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Polymorphisms in the K13-Propeller Gene in Artemisinin-Susceptible Plasmodium falciparum Parasites from Bougoula-Hameau and Bandiagara, Mali

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  • Department of Epidemiology of Parasitic Diseases, University of Science, Techniques and Technologies of Bamako, Bamako, Mali; Vanderbilt University Medical Center, Nashville, Tennessee; Howard Hughes Medical Institute, Center for Vaccine Development, University of Maryland School of Medicine, Baltimore, Maryland; Department of Microbiology, Tumor and Cell Biology, Karolinska Institutet, Stockholm, Sweden; Department of Physiology and Pharmacology, Karolinska University Hospital/Karolinska Institutet, Stockholm, Sweden; Drug Resistance and Pharmacogenetics, Center for Biodiversity, Functional and Integrative Genomics, Faculdade de Ciências, Universidade de Lisboa, Lisbon, Portugal; The Harpur College of Arts and Sciences, Binghamton University, The State University of New York, Binghamton, New York

Artemisinin-resistant Plasmodium falciparum malaria has been documented in southeast Asia and may already be spreading in that region. Molecular markers are important tools for monitoring the spread of antimalarial drug resistance. Recently, single-nucleotide polymorphisms (SNPs) in the PF3D7_1343700 kelch propeller (K13-propeller) domain were shown to be associated with artemisinin resistance in vivo and in vitro. The prevalence and role of K13-propeller mutations are poorly known in sub-Saharan Africa. K13-propeller mutations were genotyped by direct sequencing of nested polymerase chain reaction (PCR) amplicons from dried blood spots of pre-treatment falciparum malaria infections collected before and after the use of artemisinin-based combination therapy (ACT) as first-line therapy in Mali. Although K13-propeller mutations previously associated with delayed parasite clearance in Cambodia were not identified, 26 K13-propeller mutations were identified in both recent samples and pre-ACT infections. Parasite clearance time was comparable between infections with non-synonymous K13-propeller mutations and infections with the reference allele. These findings suggest that K13-propeller mutations are present in artemisinin-sensitive parasites and that they preceded the wide use of ACTs in Mali.

Author Notes

* Address correspondence to Abdoulaye A. Djimde, Department of Epidemiology of Parasitic Diseases, University of Science, Techniques and Technologies of Bamako, BP 1805, Bamako, Mali. E-mail: adjimde@icermali.org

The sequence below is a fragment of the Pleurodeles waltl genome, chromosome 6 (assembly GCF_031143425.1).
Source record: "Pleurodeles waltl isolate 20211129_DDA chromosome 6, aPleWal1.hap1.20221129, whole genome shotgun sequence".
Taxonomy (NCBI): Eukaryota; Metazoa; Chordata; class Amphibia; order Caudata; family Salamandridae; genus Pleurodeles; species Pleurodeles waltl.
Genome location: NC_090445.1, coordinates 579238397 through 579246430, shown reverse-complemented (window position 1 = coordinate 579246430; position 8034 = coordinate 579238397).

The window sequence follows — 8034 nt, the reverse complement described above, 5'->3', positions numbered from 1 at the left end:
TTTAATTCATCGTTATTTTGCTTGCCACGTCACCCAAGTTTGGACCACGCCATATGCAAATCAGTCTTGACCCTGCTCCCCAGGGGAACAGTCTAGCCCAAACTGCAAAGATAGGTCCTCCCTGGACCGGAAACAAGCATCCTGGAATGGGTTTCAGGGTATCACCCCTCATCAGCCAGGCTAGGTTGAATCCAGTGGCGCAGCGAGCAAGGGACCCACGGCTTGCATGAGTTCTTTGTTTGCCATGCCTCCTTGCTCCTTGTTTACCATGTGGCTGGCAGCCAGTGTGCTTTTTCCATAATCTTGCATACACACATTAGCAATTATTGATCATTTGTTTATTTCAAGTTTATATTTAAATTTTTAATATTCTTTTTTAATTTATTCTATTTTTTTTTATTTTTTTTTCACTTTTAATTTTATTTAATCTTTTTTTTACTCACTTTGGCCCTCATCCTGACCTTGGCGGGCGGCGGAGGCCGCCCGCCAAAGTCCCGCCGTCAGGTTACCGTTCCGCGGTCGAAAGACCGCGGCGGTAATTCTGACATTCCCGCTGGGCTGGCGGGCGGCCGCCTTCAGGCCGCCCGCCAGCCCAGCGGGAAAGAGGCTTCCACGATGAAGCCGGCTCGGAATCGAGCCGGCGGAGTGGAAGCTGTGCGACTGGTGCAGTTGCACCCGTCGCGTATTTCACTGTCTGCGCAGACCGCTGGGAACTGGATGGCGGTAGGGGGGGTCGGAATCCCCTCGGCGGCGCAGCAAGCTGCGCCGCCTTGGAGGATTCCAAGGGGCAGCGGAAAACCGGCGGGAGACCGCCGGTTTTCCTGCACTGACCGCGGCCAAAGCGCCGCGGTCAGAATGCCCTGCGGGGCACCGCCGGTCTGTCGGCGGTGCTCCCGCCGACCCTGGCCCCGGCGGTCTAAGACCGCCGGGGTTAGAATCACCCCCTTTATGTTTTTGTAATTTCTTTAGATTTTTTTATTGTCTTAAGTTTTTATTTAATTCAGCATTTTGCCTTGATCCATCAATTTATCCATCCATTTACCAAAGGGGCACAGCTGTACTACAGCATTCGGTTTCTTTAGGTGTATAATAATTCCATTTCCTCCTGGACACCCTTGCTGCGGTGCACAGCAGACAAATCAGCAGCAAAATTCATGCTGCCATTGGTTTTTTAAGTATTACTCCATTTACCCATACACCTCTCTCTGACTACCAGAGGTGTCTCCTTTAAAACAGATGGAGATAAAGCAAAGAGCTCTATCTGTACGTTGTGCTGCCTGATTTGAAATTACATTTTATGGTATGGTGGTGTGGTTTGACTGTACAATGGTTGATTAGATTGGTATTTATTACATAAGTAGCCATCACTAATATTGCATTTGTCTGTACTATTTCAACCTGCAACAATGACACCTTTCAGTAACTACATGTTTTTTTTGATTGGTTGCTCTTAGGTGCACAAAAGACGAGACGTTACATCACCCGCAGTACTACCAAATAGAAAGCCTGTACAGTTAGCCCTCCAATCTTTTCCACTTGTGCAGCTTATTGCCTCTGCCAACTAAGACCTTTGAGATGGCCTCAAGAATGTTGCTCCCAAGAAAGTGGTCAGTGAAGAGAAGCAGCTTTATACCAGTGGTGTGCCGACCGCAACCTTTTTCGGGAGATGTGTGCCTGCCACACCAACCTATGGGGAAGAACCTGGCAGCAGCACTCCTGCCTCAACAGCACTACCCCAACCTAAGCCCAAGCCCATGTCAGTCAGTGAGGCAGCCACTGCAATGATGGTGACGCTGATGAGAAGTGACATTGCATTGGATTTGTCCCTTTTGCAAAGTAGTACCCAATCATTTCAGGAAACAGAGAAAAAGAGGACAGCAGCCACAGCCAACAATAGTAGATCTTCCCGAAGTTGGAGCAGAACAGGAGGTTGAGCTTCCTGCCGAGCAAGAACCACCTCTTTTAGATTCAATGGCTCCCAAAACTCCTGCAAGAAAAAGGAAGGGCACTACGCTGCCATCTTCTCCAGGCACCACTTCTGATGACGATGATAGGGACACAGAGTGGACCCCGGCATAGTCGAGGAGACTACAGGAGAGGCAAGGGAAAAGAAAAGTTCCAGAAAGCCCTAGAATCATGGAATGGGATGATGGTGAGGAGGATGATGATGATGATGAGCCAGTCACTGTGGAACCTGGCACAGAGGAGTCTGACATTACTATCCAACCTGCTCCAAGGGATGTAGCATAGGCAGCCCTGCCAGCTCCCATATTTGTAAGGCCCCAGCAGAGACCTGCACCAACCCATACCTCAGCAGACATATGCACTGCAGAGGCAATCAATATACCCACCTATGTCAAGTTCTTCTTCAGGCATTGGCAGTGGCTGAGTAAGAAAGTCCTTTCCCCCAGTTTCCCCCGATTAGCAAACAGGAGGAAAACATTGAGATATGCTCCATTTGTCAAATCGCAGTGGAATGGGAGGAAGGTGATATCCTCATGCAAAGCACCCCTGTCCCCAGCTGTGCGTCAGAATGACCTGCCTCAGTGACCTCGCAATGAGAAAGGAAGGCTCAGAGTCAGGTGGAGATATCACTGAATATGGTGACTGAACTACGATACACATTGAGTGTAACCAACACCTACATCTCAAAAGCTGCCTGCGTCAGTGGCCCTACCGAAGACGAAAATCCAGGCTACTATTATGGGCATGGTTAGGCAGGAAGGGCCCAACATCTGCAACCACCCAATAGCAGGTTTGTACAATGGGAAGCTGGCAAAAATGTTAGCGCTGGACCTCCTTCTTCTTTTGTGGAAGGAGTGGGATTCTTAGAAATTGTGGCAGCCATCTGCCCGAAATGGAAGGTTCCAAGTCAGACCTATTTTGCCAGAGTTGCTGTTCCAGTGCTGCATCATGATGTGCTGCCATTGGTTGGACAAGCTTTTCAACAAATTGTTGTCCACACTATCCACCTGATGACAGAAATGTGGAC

Financial support: This work was supported by European and Developing Countries Clinical Trials Partnership EDCTP IP_07_31060_002, the West African Network for Clinical Trials of Antimalarial Drugs (WANECAM), and the Howard Hughes Medical Institute (sequencing and genetic analysis). S.T.-H. is supported by National Institutes of Health Grant R01AI101713.

Authors' addresses: Amed Ouattara, Department of Epidemiology of Parasitic Diseases, University of Science, Techniques and Technologies of Bamako, Bamako, Mali, and Howard Hughes Medical Institute, Center for Vaccine Development, University of Maryland School of Medicine, Baltimore, MD, E-mail: aouattara@medicine.umaryland.edu. Aminatou Kone, Bakary Fofana, Drissa Coulibaly, Mahamadou A. Thera, Nouhoum Diallo, Antoine Dara, Issaka Sagara, Ogobara K. Doumbo, and Abdoulaye A. Djimde, Department of Epidemiology of Parasitic Diseases, University of Science, Techniques and Technologies of Bamako, Bamako, Mali, E-mails: aouattara@medicine.umaryland.edu, amina@icermali.org, bfofana@icermali.org, coulibalyd@icermali.org, mthera@icermali.org, nouhoumd@icermali.org, tonydara@icermali.org, isagara@icermali.org, okd@icermali.org, and adjimde@icermali.org. Matthew Adams, Shay Hampton, Shannon Takala-Harrison, and Christopher V. Plowe, Howard Hughes Medical Institute, Center for Vaccine Development, University of Maryland School of Medicine, Baltimore, MD, E-mails: madams@medicine.umaryland.edu, shampton@medicine.umaryland.edu, stakala@medicine.umaryland.edu, and cplowe@medicine.umaryland.edu. Amelia Walling Maiga, Vanderbilt University Medical Center, Nashville, TN, E-mail: kadia.ongoiba@gmail.com. Jose Pedro Gil, Department of Physiology and Pharmacology, Karolinska University Hospital/Karolinska Institutet, Stockholm, Sweden, Drug Resistance and Pharmacogenetics, Center for Biodiversity, Functional and Integrative Genomics, Faculdade de Ciências, Universidade de Lisboa, Lisbon, Portugal, and The Harpur College of Arts and Sciences, Binghamton University, The State University of New York, Binghamton, NY, E-mail: jose.pedro.gil@ki.se. Anders Bjorkman, Department of Microbiology, Tumor and Cell Biology, Karolinska Institutet, Stockholm, Sweden, E-mail: anders.bjorkman@karolinska.se.

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